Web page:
Although every situation is unique, it is not uncommon for homebuyers to qualify for a mortgage on a new home while still living in their primary residence.
Perhaps you are outgrowing your current house, or have been forced to relocate due to a job transfer? Regardless of the motivation for keeping one property while purchasing another, let’s address this question with the mortgage approval in mind:
So, Do I Have To Sell?
Yes. No. Maybe. It depends.
Welcome to the wonderful world of mortgage lending. Only in this industry can one simple question elicit four answers…and all of them may be right.
If you are in a financial position where you qualify to afford both your current residence and the proposed payment on your new house, then the simple answer is Yes!
Qualifying based on your Debt-to-Income Ratio is one thing, but remember to budget for the additional expenses of maintaining multiple properties. Everything from mortgage payments, increased property taxes and hazard insurance to unexpected repairs should be factored into your final decision.
What If I Rent My Current Property?
This scenario presents the “maybe” and the “it depends” answers to the question.
If you’re not quite qualified to carry both mortgages, you may have to rent the other property in order to offset the mortgage payment.
In that scenario, the lender will typically only count 75% of the monthly rent you are proposing to receive.
So if you are going to receive $1000 a month in rent and your current payment is $1500, the lender is going to factor in an additional $750 of monthly liabilities in your overall Debt-to-Income Ratios.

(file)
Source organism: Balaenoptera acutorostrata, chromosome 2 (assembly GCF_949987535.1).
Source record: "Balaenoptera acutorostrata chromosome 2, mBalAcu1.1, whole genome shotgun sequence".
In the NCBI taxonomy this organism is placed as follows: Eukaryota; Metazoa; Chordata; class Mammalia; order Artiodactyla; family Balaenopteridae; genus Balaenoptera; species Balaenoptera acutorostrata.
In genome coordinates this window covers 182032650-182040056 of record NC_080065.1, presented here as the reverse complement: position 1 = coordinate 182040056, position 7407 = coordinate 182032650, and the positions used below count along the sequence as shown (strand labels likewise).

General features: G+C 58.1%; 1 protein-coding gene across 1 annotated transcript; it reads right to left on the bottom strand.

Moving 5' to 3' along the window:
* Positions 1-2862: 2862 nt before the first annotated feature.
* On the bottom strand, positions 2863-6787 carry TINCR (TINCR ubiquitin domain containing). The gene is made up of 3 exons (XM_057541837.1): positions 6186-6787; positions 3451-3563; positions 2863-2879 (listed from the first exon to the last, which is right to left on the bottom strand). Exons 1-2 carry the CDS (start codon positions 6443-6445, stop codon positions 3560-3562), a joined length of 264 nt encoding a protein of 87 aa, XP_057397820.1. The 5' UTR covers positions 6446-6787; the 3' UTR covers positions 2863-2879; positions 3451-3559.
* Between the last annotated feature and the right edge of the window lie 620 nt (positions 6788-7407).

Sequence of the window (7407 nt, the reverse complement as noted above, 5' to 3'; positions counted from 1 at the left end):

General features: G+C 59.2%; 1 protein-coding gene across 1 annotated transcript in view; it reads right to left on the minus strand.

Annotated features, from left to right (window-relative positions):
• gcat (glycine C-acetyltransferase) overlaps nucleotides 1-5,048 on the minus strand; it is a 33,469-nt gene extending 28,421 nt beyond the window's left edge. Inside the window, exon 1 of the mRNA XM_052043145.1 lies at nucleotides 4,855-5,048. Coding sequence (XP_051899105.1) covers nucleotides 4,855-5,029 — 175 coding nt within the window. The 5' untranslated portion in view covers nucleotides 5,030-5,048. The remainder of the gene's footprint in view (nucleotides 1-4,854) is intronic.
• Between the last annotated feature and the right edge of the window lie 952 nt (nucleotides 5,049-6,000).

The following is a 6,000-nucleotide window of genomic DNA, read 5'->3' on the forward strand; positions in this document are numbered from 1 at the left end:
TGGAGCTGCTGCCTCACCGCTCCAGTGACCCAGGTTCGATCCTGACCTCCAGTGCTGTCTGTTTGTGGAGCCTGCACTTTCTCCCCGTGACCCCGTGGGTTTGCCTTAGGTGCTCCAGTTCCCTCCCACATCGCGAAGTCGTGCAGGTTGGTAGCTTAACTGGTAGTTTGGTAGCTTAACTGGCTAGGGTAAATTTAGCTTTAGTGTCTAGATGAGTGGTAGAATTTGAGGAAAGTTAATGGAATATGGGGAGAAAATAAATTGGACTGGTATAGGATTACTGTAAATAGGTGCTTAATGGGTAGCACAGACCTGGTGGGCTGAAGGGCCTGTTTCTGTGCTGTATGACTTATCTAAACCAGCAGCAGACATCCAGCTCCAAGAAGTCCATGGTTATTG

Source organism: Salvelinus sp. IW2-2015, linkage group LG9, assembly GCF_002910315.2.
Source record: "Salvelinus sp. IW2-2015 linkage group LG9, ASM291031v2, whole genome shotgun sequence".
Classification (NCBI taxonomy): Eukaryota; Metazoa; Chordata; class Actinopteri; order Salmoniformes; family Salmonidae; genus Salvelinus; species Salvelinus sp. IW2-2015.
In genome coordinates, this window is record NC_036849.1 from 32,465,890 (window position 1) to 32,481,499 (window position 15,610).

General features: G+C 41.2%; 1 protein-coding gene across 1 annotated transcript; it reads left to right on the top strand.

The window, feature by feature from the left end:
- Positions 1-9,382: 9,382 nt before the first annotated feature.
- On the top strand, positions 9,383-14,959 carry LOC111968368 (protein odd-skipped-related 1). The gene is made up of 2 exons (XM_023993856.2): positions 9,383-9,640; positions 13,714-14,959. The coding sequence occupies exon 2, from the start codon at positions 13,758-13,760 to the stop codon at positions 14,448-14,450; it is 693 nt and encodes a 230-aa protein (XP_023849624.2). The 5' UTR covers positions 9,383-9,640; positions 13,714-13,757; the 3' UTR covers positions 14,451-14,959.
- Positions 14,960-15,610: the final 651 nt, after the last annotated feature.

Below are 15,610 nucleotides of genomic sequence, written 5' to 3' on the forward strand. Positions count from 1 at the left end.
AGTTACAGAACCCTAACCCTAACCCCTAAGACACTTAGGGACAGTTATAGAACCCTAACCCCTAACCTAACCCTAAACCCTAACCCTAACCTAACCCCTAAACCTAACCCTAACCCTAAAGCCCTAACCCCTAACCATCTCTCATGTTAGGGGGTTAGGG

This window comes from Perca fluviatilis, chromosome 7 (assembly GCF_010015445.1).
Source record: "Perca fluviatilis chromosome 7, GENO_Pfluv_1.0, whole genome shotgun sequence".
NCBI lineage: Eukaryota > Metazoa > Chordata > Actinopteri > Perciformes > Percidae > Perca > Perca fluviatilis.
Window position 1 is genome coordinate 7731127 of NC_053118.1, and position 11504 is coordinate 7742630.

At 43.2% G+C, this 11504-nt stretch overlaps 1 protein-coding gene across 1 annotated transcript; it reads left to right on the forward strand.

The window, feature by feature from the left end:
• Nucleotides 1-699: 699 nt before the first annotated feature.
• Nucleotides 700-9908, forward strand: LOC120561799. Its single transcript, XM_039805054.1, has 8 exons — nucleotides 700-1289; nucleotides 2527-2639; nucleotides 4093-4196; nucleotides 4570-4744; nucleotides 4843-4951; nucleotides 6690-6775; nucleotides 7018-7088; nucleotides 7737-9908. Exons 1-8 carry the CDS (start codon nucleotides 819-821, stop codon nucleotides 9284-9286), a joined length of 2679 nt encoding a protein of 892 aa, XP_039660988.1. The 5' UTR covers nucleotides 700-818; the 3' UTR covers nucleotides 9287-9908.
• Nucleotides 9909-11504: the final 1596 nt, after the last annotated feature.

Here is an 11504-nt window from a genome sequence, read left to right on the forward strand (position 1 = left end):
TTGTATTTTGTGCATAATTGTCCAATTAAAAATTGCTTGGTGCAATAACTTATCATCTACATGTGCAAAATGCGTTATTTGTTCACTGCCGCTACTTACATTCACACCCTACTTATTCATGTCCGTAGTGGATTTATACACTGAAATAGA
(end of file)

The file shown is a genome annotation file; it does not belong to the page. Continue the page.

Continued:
Another detail that can present a huge hurdle is the reserve requirement and equity ratio most lenders have. In some cases, if you are going to rent out your current home, you will need to have at least 25% equity in order to offset your payment with the proposed rent you will receive.
Without that hefty amount of equity, you will have to qualify to afford BOTH mortgage payments. You will also need some significant cash in the bank.
Generally, lenders will require six months reserve on the old property, as well as six month reserves on the new property.
For example, if you have a $1500 payment on your old house and are buying a home with a $2000 monthly payment, you will need over $21,000 in the bank.
Keep in mind, this reserve requirement is incremental to your down payment on the new property.
What If I Can’t Qualify Based On Both Mortgage Payments?
This answer is pretty straightforward, and doesn’t require a financial calculator to figure out.
If you are in this situation, then you will have to sell your current home before buying a new one.
If you aren’t sure of the value of the home or how your local market is performing, give us a ring and we’ll happily refer you to a great real estate agent that is in tune with property values in your neighborhood.
As you can tell, purchasing one home while living in another can be a very complicated transaction. Please feel free to contact us anytime so we can review your specific situation and suggest the proper action plan.
Related Articles – Mortgage Approval Process:
- Basic Mortgage Terms
- How Much Can I Afford?
- Common Documents Required For A Mortgage Pre-Approval
- Top 8 Questions To Ask Your Lender During Application Process
- What’s The Difference Between An Investment Property, Second Home and Primary Residence?
- Seven Items Real Estate Agents Need To Know About Your Mortgage Approval
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